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Virus Res. 2002 Sep;88(1-2):55-69.

Immune evasion by a novel family of viral PHD/LAP-finger proteins of gamma-2 herpesviruses and poxviruses.

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Oregon Health and Science University, Vaccine and Gene Therapy Institute, 505 NW 185th Avenue, Beaverton, OR 97006, USA.


Many viruses have developed mechanisms to escape the cellular immune response by inhibiting antigen presentation from major histocompatibility complex (MHC) molecules. Most of these immune escape mechanisms are highly host adapted and specific to a given virus species or family. Recent observations however, suggest that a conserved family of viral proteins is used by both gamma-2 herpesviruses and by poxviruses to downregulate MHC class I. In addition, other cell surface molecules involved in immune recognition by T cells and NK cells are also downregulated. Two open reading frames (ORFs), K3 and K5, of Kaposi's sarcoma associated virus (KSHV) and one ORFs, K3, of murine gamma herpesvirus 68 (MHV 68) inhibit surface expression of MHC I molecules. In cells transfected with KSHV-K3 and KSHV-K5, MHC I is rapidly endocytosed and degraded in lysosomes whereas in MHV 68-K3 transfected cells, MHC I is targeted for proteasomal degradation. The K3 and K5 genes display a characteristic conserved domain structure of an amino-terminal plant homeo domain/leukemia associated protein-zinc finger domain followed by two carboxyterminal transmembrane domains. Related proteins are not only found in other gamma-2 herpesviruses, but also in several poxviruses. Moreover, recent data suggest that the K3-related protein of myxoma virus also downregulates MHC I. The presence of similar genes in eukaryotic genomes further indicates that the viral ORFs were originally derived from host genes of as yet unknown function. The molecular mechanism of MHC I downregulation by this novel gene family is only poorly understood at present. However, several lines of evidence suggest that they might function as ubiquitin ligases that regulate the intracellular transport of transmembrane proteins through ubiquitination.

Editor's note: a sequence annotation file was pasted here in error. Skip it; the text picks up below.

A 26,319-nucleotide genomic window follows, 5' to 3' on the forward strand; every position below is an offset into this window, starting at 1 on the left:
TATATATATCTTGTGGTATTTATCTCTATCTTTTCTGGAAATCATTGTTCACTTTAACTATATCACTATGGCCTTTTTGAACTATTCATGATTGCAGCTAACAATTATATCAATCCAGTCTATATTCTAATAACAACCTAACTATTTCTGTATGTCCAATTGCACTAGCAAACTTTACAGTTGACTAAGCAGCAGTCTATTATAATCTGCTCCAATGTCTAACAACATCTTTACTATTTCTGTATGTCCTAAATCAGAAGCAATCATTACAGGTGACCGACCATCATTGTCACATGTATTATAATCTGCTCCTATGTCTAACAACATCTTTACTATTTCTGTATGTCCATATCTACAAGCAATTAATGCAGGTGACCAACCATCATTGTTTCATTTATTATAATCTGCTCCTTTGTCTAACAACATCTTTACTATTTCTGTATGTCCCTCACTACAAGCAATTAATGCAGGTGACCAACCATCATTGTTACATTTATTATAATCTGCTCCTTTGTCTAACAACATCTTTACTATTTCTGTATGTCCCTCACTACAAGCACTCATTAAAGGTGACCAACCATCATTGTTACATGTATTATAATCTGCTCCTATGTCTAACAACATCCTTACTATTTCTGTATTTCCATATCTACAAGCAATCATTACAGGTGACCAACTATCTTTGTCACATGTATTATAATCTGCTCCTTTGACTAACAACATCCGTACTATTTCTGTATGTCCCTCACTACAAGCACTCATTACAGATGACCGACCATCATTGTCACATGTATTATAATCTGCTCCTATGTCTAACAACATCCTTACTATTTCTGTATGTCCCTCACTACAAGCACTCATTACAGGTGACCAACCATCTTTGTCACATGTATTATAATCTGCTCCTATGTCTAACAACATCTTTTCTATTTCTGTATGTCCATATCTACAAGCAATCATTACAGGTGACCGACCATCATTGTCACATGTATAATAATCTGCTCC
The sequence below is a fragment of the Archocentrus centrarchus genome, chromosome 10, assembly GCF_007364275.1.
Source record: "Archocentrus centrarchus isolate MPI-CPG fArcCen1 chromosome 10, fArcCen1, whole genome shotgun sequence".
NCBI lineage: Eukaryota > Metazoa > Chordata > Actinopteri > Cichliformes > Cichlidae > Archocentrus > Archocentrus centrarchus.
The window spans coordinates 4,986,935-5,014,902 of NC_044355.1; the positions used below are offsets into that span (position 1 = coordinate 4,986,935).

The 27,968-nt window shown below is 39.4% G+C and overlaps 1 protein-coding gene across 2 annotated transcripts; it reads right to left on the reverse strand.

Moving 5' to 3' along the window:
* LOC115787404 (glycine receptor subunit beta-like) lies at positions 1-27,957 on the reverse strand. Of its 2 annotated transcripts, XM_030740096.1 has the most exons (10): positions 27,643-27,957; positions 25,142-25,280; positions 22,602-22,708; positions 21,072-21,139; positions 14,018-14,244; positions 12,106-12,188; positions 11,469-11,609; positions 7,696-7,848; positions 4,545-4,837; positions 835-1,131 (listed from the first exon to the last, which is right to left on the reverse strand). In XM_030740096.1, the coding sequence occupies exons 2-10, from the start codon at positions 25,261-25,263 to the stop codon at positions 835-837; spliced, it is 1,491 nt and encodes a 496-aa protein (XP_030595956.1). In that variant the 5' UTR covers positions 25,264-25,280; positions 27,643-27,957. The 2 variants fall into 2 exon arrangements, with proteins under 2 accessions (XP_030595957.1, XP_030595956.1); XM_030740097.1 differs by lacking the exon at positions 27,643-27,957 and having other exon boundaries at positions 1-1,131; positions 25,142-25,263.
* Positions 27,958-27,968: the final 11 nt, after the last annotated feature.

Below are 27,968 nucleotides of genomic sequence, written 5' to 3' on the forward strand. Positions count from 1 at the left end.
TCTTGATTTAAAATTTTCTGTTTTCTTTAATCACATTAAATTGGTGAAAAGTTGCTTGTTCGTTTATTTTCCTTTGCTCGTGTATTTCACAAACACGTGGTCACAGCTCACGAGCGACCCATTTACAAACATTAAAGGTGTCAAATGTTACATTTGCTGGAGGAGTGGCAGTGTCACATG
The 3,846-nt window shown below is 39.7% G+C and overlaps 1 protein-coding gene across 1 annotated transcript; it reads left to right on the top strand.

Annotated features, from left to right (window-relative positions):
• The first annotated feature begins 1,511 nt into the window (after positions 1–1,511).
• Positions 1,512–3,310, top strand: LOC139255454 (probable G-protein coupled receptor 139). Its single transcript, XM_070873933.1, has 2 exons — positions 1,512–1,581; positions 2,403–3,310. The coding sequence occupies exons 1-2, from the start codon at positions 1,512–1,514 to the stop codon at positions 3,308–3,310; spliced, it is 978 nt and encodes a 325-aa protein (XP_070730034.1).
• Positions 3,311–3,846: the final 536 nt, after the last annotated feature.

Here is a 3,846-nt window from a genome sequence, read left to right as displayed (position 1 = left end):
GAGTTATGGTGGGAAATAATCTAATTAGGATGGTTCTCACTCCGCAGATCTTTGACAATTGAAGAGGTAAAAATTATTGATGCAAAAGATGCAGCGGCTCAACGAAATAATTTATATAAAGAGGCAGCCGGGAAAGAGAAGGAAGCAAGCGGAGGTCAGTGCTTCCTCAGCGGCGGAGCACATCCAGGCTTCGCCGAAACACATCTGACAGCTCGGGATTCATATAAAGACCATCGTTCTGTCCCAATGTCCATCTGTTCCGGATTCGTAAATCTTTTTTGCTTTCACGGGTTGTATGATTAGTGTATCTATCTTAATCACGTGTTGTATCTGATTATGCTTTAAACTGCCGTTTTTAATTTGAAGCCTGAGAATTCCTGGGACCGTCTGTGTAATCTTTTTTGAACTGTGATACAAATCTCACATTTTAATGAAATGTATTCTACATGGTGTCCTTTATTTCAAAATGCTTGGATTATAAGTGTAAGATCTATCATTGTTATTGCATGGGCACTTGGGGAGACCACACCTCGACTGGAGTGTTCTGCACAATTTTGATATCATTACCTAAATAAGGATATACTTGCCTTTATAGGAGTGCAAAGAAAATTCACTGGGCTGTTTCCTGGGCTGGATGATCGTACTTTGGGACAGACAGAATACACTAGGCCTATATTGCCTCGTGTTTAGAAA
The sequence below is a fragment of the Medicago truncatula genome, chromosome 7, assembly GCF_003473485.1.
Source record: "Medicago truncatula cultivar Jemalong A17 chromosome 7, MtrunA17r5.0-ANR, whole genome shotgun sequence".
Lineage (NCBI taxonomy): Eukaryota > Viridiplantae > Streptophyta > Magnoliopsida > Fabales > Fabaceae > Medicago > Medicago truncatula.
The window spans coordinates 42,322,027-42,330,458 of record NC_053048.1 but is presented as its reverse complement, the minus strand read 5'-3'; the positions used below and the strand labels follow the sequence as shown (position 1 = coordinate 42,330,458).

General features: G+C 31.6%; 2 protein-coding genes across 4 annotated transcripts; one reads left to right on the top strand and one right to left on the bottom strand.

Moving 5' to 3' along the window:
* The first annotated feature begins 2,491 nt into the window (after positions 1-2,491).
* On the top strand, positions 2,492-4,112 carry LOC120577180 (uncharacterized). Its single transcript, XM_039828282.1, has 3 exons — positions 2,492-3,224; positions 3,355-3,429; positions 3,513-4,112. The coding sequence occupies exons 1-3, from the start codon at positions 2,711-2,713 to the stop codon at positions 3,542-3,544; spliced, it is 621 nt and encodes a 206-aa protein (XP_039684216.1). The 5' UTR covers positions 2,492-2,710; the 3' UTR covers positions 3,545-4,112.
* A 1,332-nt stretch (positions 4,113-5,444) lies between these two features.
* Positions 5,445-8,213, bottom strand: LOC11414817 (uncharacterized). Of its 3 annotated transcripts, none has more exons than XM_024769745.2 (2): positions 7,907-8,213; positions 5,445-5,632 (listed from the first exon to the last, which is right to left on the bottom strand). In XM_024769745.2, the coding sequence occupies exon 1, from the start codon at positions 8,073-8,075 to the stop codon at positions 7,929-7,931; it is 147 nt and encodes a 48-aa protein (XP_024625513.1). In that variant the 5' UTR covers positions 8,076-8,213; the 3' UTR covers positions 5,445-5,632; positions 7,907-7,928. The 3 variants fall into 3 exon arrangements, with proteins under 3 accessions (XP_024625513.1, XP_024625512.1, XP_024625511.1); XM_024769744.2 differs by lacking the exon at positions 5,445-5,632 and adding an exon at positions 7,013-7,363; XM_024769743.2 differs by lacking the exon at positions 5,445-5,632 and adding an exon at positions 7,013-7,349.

[Indexed for MEDLINE]

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